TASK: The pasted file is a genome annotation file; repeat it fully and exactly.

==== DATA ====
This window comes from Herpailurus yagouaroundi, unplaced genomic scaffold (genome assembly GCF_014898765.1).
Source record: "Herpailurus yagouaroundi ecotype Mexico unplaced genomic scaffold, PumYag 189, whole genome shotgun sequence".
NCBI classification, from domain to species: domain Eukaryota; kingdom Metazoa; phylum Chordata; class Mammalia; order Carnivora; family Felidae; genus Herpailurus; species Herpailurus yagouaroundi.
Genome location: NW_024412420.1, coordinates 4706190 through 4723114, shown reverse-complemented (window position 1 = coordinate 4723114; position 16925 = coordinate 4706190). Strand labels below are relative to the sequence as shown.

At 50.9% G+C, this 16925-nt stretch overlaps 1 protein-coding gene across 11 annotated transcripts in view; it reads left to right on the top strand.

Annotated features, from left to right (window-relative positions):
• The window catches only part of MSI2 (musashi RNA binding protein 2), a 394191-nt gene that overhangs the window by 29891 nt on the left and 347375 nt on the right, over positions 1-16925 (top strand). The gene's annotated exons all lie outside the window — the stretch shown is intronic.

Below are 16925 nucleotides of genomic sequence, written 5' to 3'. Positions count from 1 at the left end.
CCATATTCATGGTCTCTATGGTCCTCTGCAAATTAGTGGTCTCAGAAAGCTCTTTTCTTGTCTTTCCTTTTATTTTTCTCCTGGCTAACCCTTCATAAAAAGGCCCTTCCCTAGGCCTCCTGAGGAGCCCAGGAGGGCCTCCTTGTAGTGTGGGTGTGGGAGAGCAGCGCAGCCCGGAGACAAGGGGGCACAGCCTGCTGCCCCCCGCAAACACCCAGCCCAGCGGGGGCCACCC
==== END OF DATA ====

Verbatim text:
This window comes from Herpailurus yagouaroundi, unplaced genomic scaffold (genome assembly GCF_014898765.1).
Source record: "Herpailurus yagouaroundi ecotype Mexico unplaced genomic scaffold, PumYag 189, whole genome shotgun sequence".
NCBI classification, from domain to species: domain Eukaryota; kingdom Metazoa; phylum Chordata; class Mammalia; order Carnivora; family Felidae; genus Herpailurus; species Herpailurus yagouaroundi.
Genome location: NW_024412420.1, coordinates 4706190 through 4723114, shown reverse-complemented (window position 1 = coordinate 4723114; position 16925 = coordinate 4706190). Strand labels below are relative to the sequence as shown.

At 50.9% G+C, this 16925-nt stretch overlaps 1 protein-coding gene across 11 annotated transcripts in view; it reads left to right on the top strand.

Annotated features, from left to right (window-relative positions):
• The window catches only part of MSI2 (musashi RNA binding protein 2), a 394191-nt gene that overhangs the window by 29891 nt on the left and 347375 nt on the right, over positions 1-16925 (top strand). The gene's annotated exons all lie outside the window — the stretch shown is intronic.

Below are 16925 nucleotides of genomic sequence, written 5' to 3'. Positions count from 1 at the left end.
CCATATTCATGGTCTCTATGGTCCTCTGCAAATTAGTGGTCTCAGAAAGCTCTTTTCTTGTCTTTCCTTTTATTTTTCTCCTGGCTAACCCTTCATAAAAAGGCCCTTCCCTAGGCCTCCTGAGGAGCCCAGGAGGGCCTCCTTGTAGTGTGGGTGTGGGAGAGCAGCGCAGCCCGGAGACAAGGGGGCACAGCCTGCTGCCCCCCGCAAACACCCAGCCCAGCGGGGGCCACCC